The application of analysis of variance ANOVA models has a long tradition in multimethod research. To analyze the conver gence of several methods measuring the same trait, ANOVA models are routinely applied Mill-sap, 1995b Tinsley amp Weiss, 2000 . In general, two types of factors can be considered in ANOVA models random and fixed factors. Random factors are considered when the levels of a factor are a random sample from a population and the research goal is to generalize...

Linguistic Inquiry and Word Count

Linguistic Inquiry and Word Count LIWC Pennebaker et al., 2001 was originally developed in the context of Pennebaker's work on emotional writing. It was designed to reveal aspects of writing about negative life experiences that predict subsequent health improvements Pennebaker amp Francis, 1996 Pennebaker, Mayne, amp Francis, 1997 . More recently LIWC has been used to analyze language use in a wide variety of text sources including literature, personal narratives, press conferences, and...

Section Ii Assessment Methods

Baird, Brendan M. CHAPTER 5 Stone, Arthur A. Litcher-Kelly, Leighann CHAPTER 6 Reips, Ulf-Dietrich Web-Based Methods pp 73-85 CHAPTER 7 Drasgow, Fritz Chuah, Siang Chee Computer-Based Testing pp 87-100 CHAPTER 8 Lubinski, David Ability Tests pp 101-114 CHAPTER 9 Robinson, Michael D. Neighbors, Catching the Mind in Action Implicit Methods in Personality Research and CHAPTER 10 Bakeman, Roger Gnisci, Augusto Sequential Observational Methods Quantitative Text Analysis...

Betweenmethod Replication

When social psychologists think of multiple methods, we are perhaps just as likely to focus on the independent variable as the dependent variable. There is clear virtue even in an exact or strict replication of a finding e.g., Hendrick, 1990 , but social psychologists prefer a conceptual replication, using a different operationalization of the independent variable e.g., Gerard amp Mathewson, 1966 Pratka-nis, Greenwald, Leippe, amp Baumgardner, 1988 . If alternative manipulations replicate the...

Emotion Assessed Through Language

Self-report measures, where participants provide an evaluation of their emotional experience, form the most diverse yet most widely used set of assessment tools for measuring emotion Larsen amp Fredrickson, 1999 . Measures range from rating scales and adjective checklists, to analog scales and real-time rating dials. Proponents of self-report measures e.g., Baldwin, 2000 assume that participants are in a privileged position to monitor, assess, and integrate...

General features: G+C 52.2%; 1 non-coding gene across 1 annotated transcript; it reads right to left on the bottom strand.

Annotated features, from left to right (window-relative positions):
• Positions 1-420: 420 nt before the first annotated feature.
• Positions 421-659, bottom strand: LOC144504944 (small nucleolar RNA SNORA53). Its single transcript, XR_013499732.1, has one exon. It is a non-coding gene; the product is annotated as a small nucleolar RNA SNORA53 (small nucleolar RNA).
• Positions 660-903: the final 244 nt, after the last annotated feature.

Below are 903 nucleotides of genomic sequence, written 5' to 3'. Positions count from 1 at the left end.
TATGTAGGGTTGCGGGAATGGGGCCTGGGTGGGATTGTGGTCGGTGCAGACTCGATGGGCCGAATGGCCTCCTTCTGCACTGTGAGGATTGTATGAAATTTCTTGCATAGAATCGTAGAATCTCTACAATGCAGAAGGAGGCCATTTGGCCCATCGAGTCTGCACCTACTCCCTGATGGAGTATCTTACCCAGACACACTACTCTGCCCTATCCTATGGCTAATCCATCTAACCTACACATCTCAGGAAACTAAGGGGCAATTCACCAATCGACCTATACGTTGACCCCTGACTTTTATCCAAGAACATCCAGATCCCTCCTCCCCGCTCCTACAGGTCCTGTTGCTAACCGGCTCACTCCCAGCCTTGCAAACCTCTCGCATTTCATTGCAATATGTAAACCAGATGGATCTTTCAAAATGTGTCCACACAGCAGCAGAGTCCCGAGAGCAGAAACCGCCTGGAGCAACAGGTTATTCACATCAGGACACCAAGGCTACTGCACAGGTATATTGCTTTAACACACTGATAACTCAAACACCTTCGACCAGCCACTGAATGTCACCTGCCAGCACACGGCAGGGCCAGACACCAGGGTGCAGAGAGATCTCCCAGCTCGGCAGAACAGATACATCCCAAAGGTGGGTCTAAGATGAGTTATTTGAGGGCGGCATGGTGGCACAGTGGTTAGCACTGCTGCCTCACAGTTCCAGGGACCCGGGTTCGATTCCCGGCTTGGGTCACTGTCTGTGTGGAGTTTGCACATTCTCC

Emotion Assessed Through Physiology

Emotion output that can be assessed with physiological methods can be divided into two categories the somatic changes and changes reflecting autonomic or central nervous system activity. The somatic changes most useful to emotion researchers concern muscle movements associated with emotional expression, particularly those somatic changes on the face. Measures of somatic change. One useful measurement strategy is to have an observer rate how much emotion a target participant appears to be...

Emotion Assessed Through Behavior

Behaviors that are linked to emotions range from the very simple, such as defensive reflex actions, to the complex, such as sequences of action tendencies. Emotions likely evolved to produce adaptive actions, such as to approach desired objects or to withdraw from dangerous objects, as well as to support more flexible action tendencies associated with survival. Researchers may take advantage of these behavioral outputs to estimate emotions. Behavior action tendencies. One behavioral...

The Organization Of Cognitive Abilities

There are literally hundreds of ability tests Carroll, 1993 Cattell, 1971 Jensen, 1980, 1998 Sternberg, 1994 ,1 and a framework is needed to organize them. Over the years, proposals have been made to Support for this article was provided by a Templeton Award for Positive Psychology, a NICHD Grant P30HD15052 to the John E Kennedy Center at Vanderbilt University, and a Cattell Sabbatical Award. Earlier versions of this manuscript profited from many excellent suggestions by Camilla P Ben-bow....

Introduction To The Basic Item Response Models

Item response theory IRT see Baker, 1992 Hamble-ton amp Swaminathan, 1989 usually is considered a class of statistical models for categorical data to which the Rasch model RM and the two-parameter logistic model belong, but not latent class analysis LCA . However, there are at least two reasons why LCA can and should be seen as an IRT model. Whereas the Rasch model tries to measure a latent trait of the persons, LCA tries to identify latent classes of persons. Both measure a latent variable,...